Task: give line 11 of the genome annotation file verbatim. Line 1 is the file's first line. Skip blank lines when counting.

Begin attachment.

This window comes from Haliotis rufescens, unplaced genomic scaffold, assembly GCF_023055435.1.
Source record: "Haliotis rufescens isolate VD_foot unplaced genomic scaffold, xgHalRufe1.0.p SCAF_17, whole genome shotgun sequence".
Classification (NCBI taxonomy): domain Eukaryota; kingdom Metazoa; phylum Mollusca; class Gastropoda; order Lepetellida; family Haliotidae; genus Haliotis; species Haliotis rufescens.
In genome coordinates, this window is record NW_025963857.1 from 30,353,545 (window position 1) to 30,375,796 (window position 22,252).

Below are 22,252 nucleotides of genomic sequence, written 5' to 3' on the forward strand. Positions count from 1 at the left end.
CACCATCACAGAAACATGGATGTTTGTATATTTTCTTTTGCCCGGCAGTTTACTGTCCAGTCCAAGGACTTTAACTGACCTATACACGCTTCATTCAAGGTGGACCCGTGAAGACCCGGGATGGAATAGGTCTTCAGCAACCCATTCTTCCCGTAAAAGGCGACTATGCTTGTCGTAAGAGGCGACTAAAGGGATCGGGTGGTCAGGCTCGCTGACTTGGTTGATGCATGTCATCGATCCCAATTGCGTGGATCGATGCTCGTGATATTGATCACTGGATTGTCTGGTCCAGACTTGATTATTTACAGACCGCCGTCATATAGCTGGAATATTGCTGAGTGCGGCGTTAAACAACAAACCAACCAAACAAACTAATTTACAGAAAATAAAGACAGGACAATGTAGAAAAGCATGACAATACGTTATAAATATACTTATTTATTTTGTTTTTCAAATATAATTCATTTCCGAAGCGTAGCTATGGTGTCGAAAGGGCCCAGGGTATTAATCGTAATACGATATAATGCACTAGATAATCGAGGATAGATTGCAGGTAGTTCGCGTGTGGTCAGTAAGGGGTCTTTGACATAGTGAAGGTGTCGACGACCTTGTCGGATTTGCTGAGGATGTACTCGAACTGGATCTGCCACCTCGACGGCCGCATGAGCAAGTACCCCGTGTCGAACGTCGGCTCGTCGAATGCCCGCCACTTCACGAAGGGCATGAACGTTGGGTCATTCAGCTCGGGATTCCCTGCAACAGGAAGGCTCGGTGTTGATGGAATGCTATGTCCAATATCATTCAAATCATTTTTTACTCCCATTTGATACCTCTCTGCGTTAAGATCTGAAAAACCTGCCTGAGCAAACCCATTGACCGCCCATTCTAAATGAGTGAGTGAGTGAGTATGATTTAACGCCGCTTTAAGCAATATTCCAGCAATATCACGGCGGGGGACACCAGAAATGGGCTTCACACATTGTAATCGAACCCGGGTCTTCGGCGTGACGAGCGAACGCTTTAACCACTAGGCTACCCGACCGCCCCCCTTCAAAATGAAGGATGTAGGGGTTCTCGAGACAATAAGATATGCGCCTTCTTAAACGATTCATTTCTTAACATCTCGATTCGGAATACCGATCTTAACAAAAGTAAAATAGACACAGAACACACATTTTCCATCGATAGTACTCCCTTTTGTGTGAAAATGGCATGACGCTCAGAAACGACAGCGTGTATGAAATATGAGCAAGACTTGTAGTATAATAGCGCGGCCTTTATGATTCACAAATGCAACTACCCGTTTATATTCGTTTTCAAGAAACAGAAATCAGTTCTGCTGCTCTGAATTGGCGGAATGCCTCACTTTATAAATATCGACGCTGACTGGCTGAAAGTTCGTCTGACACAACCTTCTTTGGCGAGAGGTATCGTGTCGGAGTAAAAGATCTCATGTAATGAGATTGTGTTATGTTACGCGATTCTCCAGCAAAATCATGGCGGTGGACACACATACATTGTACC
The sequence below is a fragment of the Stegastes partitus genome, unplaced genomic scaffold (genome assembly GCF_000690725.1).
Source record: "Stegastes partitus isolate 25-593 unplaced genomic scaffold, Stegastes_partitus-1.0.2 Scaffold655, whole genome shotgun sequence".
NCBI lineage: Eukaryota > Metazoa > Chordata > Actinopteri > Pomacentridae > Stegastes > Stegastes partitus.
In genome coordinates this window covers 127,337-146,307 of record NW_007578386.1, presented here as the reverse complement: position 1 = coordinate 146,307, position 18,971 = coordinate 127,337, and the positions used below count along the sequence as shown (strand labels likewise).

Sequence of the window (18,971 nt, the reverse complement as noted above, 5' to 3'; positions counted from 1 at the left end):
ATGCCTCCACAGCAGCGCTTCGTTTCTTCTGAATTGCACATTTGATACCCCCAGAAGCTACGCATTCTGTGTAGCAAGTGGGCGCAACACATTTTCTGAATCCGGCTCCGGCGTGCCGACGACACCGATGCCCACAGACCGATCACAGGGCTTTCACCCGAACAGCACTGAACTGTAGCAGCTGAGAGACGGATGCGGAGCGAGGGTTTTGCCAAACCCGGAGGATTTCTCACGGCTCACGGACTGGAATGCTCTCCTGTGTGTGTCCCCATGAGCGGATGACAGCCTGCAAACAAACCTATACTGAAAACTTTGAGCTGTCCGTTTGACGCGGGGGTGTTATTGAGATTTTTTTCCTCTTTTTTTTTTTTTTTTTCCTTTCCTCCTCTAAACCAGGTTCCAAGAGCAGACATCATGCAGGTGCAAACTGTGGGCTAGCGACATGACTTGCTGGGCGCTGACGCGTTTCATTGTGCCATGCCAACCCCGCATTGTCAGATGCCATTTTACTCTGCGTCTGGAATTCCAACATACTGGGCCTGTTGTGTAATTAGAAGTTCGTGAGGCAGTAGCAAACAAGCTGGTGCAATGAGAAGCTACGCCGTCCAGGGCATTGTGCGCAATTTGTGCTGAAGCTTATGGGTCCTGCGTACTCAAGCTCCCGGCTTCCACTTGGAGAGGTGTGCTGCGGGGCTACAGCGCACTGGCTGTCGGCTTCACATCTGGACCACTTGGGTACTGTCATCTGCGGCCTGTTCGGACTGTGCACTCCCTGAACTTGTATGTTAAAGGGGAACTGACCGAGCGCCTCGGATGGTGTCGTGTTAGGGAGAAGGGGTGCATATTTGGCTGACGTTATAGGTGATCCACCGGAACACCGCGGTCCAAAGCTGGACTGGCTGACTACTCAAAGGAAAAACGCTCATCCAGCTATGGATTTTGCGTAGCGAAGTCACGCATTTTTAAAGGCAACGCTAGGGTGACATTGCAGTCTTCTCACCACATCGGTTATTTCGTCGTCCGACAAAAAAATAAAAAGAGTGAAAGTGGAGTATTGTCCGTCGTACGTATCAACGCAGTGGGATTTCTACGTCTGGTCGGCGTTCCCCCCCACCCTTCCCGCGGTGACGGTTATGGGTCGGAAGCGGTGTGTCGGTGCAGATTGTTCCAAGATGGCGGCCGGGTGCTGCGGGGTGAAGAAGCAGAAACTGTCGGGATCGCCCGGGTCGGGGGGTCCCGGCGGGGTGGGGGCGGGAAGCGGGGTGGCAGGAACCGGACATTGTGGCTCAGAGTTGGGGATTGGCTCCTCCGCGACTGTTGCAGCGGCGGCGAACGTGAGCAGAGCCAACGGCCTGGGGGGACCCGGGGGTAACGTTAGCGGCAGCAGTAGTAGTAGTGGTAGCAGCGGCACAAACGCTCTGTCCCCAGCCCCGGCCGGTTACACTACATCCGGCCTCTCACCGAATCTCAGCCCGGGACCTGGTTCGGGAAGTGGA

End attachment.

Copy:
Sequence of the window (18,971 nt, the reverse complement as noted above, 5' to 3'; positions counted from 1 at the left end):